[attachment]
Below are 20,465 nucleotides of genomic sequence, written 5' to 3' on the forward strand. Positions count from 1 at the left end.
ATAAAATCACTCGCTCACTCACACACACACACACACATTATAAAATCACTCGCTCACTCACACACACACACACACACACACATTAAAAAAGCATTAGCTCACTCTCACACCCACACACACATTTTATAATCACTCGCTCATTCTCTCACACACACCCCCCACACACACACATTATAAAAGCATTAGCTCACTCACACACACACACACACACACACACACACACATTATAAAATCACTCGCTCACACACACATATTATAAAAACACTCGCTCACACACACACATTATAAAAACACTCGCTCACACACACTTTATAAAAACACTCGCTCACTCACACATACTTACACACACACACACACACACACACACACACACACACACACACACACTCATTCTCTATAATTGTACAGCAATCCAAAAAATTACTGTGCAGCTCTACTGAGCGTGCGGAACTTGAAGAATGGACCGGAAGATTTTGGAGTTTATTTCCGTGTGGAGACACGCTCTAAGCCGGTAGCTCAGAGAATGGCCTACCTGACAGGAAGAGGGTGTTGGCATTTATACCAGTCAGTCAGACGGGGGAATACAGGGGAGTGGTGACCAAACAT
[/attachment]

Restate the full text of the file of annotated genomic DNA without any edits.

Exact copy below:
Below are 20,465 nucleotides of genomic sequence, written 5' to 3' on the forward strand. Positions count from 1 at the left end.
ATAAAATCACTCGCTCACTCACACACACACACACACATTATAAAATCACTCGCTCACTCACACACACACACACACACACACATTAAAAAAGCATTAGCTCACTCTCACACCCACACACACATTTTATAATCACTCGCTCATTCTCTCACACACACCCCCCACACACACACATTATAAAAGCATTAGCTCACTCACACACACACACACACACACACACACACACATTATAAAATCACTCGCTCACACACACATATTATAAAAACACTCGCTCACACACACACATTATAAAAACACTCGCTCACACACACTTTATAAAAACACTCGCTCACTCACACATACTTACACACACACACACACACACACACACACACACACACACACACACACTCATTCTCTATAATTGTACAGCAATCCAAAAAATTACTGTGCAGCTCTACTGAGCGTGCGGAACTTGAAGAATGGACCGGAAGATTTTGGAGTTTATTTCCGTGTGGAGACACGCTCTAAGCCGGTAGCTCAGAGAATGGCCTACCTGACAGGAAGAGGGTGTTGGCATTTATACCAGTCAGTCAGACGGGGGAATACAGGGGAGTGGTGACCAAACAT